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In chronicling the events in a set of individuals' lives, encyclopedic biographies — from Plutarch's Parallel Lives to Wikipedia — provide an extraordinary amount of information detailing how the lives of the historically famous unfold. The life events described in these texts have natural structure: events exhibit correlations with each other (e.g., those who divorce must have been married), can occur at roughly similar times in the lives of different individuals (marriage is more likely to occur earlier in one's life than later), and can be bound to historical moments as well ("fights in World War II" peaks in the early 1940s). While social scientists have long been interested in the structure of these events in investigating the role that individual agency and larger social forces play in shaping the course of an individual's life, the data on which these studies draw has largely been restricted to categorical surveys and observational data; we present here a latent-variable model that exploits the correlations of event descriptions in biographies to learn the structure of abstract events, grounded in time, from text alone.
At the same time, the subjects of biographies are not a random sample of the population, nor are their contents unbiased representations. Nearly all encyclopedias necessarily prefer the historically notorious (if due to nothing else than inherent biases in the preservation of historical records); many, like Wikipedia, also have disproportionately low coverage of women, minorities and other demographic groups. The abstract event classes that we learn with our model allow us to perform a large-scale analysis of the content of 242,970 Wikipedia biographies. Though it is known that women are greatly underrepresented on Wikipedia — not only as editors (Wikipedia 2011, Hill and Shaw 2013) but also as subjects of articles (Reagle and Rhue 2011) — we find that there is a bias in their characterization as well, with biographies of women containing significantly more emphasis on events of marriage and divorce than biographies of men.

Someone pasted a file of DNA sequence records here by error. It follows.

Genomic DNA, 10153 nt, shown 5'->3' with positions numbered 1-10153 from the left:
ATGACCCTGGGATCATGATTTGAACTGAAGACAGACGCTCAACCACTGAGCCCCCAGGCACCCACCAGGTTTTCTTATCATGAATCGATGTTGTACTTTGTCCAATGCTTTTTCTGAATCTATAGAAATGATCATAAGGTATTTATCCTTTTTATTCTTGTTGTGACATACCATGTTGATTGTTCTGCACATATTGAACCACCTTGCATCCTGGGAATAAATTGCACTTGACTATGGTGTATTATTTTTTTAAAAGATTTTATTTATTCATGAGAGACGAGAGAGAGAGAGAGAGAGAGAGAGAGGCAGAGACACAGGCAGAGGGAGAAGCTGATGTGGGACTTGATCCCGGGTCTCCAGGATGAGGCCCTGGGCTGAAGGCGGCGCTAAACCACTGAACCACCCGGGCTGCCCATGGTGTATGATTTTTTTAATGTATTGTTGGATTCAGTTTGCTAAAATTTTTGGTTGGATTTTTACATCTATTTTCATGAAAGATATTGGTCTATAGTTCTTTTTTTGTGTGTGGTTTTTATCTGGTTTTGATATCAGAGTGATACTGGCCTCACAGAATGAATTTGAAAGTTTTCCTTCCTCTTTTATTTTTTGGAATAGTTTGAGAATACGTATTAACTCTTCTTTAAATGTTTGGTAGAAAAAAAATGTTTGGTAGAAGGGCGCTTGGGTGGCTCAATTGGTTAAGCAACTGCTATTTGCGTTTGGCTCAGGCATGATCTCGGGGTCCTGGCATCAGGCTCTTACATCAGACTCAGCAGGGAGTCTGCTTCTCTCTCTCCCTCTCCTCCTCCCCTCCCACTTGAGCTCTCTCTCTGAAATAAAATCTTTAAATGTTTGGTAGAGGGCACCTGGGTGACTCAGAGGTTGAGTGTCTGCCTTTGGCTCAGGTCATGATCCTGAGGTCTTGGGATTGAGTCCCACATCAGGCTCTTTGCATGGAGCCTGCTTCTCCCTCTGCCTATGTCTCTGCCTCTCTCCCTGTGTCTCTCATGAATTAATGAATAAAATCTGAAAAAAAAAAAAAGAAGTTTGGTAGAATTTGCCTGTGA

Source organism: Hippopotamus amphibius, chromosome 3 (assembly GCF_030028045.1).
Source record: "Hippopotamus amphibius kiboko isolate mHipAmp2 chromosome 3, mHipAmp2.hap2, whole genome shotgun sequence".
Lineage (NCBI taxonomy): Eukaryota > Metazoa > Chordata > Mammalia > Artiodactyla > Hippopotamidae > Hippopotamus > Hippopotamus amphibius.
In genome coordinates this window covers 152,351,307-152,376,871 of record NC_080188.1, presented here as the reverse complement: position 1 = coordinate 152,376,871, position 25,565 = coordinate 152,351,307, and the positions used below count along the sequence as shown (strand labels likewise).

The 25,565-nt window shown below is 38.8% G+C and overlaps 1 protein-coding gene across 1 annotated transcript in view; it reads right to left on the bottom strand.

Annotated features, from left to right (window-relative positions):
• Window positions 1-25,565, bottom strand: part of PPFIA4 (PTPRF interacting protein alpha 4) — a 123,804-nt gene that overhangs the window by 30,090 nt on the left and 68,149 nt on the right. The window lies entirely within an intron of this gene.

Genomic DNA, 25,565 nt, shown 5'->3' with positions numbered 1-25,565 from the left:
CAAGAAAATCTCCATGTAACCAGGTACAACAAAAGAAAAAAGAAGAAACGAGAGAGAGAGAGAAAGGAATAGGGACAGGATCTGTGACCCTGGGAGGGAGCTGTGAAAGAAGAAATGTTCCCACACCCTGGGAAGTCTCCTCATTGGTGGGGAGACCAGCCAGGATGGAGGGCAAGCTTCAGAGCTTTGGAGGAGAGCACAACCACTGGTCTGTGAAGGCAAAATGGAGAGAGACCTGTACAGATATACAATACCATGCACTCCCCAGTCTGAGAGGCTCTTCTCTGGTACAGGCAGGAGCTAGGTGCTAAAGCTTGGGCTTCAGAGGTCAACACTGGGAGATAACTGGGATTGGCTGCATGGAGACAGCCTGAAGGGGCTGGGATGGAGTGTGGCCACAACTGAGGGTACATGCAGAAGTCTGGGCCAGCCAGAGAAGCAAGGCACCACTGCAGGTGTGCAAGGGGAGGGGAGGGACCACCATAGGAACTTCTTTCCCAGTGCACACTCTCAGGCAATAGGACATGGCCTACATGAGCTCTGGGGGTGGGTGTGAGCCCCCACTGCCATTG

The research reported in this article was supported by U.S. National Science Foundation grant CAREER IIS-1054319 to N.A.S. and Google’s support of the Reading is Believing project at CMU.